READ MORE: South African COVID-19 variant emerges in Houston area; city identifies 1st cases of UK strain
What is the 'South African variant'?
The coronavirus variant first found in South Africa was detected in October. Since then, it has been found in at least 30 other countries, including the U.S.
Where has the variant been found in the Houston area?
Fort Bend County Health Director Dr. Jacqueline Minter confirmed a resident from her county was confirmed for the strain. The male sickened with the variant has recovered.
How are experts screening for the South African variant?
Checking for these variants has been happening by analyzing a random sample of COVID-19 tests. For now, Texas breaks down the virus to see its structure and sends that data to its partners at the Utah Public Health Lab to perform the analysis and variant identification. The state is currently working on putting that infrastructure in place to perform its own analysis, which should be available sometime in February.
Do the new variants mean the current COVID-19 tests are less accurate?
The nation's largest testing companies and laboratories say their coronavirus tests are prepared to accurately identify new virus strains as they emerge.
Quest Diagnostics and LabCorp., two of the biggest test processing labs in the U.S., say they haven't reported any changes to the accuracy of their testing data with false negatives from the new U.K. coronavirus variant.
Is it true the variants are found in our wastewater?
Dr. David Persse, Chief Medical Officer for the City of Houston, confirmed at a press conference on Tuesday that this past week the city found the first evidence of the U.K. variant in the wastewater from multiple neighborhoods. He added that at this time, the South African variant has not been detected as part of their testing.
WATCH: Houston shares early results of wastewater virus test
Are you more likely to catch the South African variant?
Professor Salim Abdool Karim, an infectious diseases expert and South Africa's chief COVID-19 Scientific Advisor, told ABC News the variant could be up to 50% more transmissible than pre-existing variants.
If someone has already had COVID-19, could they catch it again?
Scientists aren't completely sure yet, but they say it's possible. Health officials worry that if the virus changes enough, people might get COVID-19 a second time.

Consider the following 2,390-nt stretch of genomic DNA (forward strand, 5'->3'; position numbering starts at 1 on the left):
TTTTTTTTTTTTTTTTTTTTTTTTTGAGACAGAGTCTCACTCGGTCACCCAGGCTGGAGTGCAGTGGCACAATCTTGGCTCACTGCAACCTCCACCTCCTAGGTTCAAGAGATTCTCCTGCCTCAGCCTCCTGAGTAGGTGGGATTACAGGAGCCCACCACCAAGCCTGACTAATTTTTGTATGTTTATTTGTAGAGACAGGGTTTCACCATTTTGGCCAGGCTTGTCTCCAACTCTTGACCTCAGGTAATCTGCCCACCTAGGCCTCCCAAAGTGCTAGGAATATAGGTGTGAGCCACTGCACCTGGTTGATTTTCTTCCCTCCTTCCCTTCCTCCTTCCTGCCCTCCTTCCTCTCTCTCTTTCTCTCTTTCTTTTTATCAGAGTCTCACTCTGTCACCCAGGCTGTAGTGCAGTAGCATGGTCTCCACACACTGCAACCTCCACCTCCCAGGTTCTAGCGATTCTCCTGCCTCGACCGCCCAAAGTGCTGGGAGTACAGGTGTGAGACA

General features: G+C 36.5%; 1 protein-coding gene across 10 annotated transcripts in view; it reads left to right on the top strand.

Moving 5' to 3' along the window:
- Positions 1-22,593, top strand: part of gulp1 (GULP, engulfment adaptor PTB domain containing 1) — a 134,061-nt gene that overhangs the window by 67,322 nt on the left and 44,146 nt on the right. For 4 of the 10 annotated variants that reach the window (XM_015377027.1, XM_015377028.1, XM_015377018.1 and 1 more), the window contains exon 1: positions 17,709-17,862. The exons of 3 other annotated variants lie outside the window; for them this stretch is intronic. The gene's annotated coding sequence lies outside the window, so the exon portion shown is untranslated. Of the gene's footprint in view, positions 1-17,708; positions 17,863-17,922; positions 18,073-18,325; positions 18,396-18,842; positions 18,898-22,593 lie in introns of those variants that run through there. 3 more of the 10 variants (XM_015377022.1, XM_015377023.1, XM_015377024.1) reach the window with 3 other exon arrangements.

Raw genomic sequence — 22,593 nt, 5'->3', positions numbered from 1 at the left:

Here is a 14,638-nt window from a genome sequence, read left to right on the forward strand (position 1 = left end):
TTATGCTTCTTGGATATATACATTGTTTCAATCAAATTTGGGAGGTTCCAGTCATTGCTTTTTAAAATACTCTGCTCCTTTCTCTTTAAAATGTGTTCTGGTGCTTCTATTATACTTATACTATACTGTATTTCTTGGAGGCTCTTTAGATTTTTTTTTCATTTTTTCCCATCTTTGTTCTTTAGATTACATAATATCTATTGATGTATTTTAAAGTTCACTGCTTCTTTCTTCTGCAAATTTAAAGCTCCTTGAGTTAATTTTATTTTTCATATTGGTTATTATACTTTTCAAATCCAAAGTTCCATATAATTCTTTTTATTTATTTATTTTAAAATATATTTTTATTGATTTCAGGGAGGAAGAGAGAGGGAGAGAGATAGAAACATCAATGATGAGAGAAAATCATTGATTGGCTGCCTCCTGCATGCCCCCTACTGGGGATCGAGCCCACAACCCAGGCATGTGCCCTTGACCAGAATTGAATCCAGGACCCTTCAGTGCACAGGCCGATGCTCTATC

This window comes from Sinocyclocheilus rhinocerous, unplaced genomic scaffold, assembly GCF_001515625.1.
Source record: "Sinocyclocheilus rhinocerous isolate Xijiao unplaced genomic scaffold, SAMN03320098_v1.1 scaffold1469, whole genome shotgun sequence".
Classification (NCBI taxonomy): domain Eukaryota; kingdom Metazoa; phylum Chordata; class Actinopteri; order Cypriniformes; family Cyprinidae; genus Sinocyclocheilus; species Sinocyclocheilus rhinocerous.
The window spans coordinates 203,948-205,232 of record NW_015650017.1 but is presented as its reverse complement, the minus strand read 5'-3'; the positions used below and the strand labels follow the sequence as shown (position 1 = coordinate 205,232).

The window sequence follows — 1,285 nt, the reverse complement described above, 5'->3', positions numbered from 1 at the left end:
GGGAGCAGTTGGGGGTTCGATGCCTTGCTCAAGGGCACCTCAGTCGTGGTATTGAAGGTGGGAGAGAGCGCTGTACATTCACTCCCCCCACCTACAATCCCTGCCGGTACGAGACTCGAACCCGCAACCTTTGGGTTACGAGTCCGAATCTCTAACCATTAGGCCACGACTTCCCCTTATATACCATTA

SEE ALSO: What do new variants of the coronavirus mean for Texans? And how can we best protect ourselves?
Is the South African variant more dangerous?
It's too early to say, but it might be harder for doctors to help you treat it. Some tests suggest the South African and Brazilian variants may be less susceptible to antibody drugs or antibody-rich blood from COVID-19 survivors, both of which help people fight off the virus.
The limited research currently available shows the new variants that have been identified so far are not deadlier, according to the CDC. But they are more contagious, which can lead to more cases. More cases can lead to more hospitalizations and, potentially, more deaths.
SEE ALSO: What we know so far about COVID-19 variants worldwide
The UK variant as well as the one first identified in South Africa have worried officials and experts because they are more easily transmitted than the strain the US has been fighting so far. And as leaders race to get Americans vaccinated, they say the newer strains could spread quickly.
"The projection that is made with regard to the UK (variant) is that probably by the end of March, the beginning of April, it actually will become more dominant in this country," Dr. Anthony Fauci, director of the National Institute of Allergy and Infectious Diseases, said during a White House news briefing on Friday.
"The fact is, when you have a virus that has ability to transmit more efficiently than the wild type in the community, sooner or later by pure viral dynamics itself, it will become more dominant than the wild type," Fauci said.
Will vaccines work against the South African variant?
Experts warn this variant may have an impact on the efficacy of the current vaccines available, but testing work continues. UTMB-Galveston scientists tested the blood of people vaccinated with the Pfizer vaccine against the different strains.
Researchers found that fewer neutralizing antibodies were produced in the South African variant compared to the other strain tested.
"We do know, from the lab, that many of these vaccines are not working as well against the South African variant," said Dr. Hana El Sahly with Baylor College of Medicine.
Should you get the vaccine if you can?
Although the coronavirus has mutated slightly, the vaccines still seem to give some level of protection to the people who get them
Fewer neutralizing antibodies does not mean the vaccine is less effective. An immune response is still triggered, producing protection above a specific threshold.
The issue is right now, researchers just don't know where that threshold is.
Will people already vaccinated need more shots?
Biotechnology company Novavax said it is developing a booster to protect against newly emerging strains.
The company recently announced its vaccine, known as NVX-CoV2373, was found to have an efficacy of 89.3% in a Phase 3 clinical trial conducted in the UK and the vaccine appeared to demonstrate clinical efficacy against some variants of the coronavirus.
In January, Novavax started developing boosters for the newer variants.
"The company plans to initiate clinical testing of these new vaccines in the second quarter of this year," Novavax said.
WATCH: How well do Pfizer and AstraZeneca work against variants?
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